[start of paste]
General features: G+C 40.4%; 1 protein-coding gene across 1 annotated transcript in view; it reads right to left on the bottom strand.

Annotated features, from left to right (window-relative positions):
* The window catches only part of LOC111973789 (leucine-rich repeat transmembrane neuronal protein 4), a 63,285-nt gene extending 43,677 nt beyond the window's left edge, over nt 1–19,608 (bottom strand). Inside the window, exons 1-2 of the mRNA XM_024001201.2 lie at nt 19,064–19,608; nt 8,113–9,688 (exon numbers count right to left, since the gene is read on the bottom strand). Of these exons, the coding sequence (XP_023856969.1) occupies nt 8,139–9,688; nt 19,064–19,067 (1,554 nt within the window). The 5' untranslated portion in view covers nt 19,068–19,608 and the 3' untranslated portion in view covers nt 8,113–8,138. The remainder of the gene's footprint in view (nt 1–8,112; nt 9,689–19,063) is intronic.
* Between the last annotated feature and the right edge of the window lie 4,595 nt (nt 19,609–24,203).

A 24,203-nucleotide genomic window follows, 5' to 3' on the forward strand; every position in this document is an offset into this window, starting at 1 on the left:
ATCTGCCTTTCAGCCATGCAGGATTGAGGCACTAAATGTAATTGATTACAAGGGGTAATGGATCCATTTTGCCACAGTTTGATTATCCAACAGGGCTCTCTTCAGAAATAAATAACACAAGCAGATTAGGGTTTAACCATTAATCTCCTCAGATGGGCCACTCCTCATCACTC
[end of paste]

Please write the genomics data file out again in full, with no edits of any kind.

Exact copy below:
General features: G+C 40.4%; 1 protein-coding gene across 1 annotated transcript in view; it reads right to left on the bottom strand.

Annotated features, from left to right (window-relative positions):
* The window catches only part of LOC111973789 (leucine-rich repeat transmembrane neuronal protein 4), a 63,285-nt gene extending 43,677 nt beyond the window's left edge, over nt 1–19,608 (bottom strand). Inside the window, exons 1-2 of the mRNA XM_024001201.2 lie at nt 19,064–19,608; nt 8,113–9,688 (exon numbers count right to left, since the gene is read on the bottom strand). Of these exons, the coding sequence (XP_023856969.1) occupies nt 8,139–9,688; nt 19,064–19,067 (1,554 nt within the window). The 5' untranslated portion in view covers nt 19,068–19,608 and the 3' untranslated portion in view covers nt 8,113–8,138. The remainder of the gene's footprint in view (nt 1–8,112; nt 9,689–19,063) is intronic.
* Between the last annotated feature and the right edge of the window lie 4,595 nt (nt 19,609–24,203).

A 24,203-nucleotide genomic window follows, 5' to 3' on the forward strand; every position in this document is an offset into this window, starting at 1 on the left:
ATCTGCCTTTCAGCCATGCAGGATTGAGGCACTAAATGTAATTGATTACAAGGGGTAATGGATCCATTTTGCCACAGTTTGATTATCCAACAGGGCTCTCTTCAGAAATAAATAACACAAGCAGATTAGGGTTTAACCATTAATCTCCTCAGATGGGCCACTCCTCATCACTC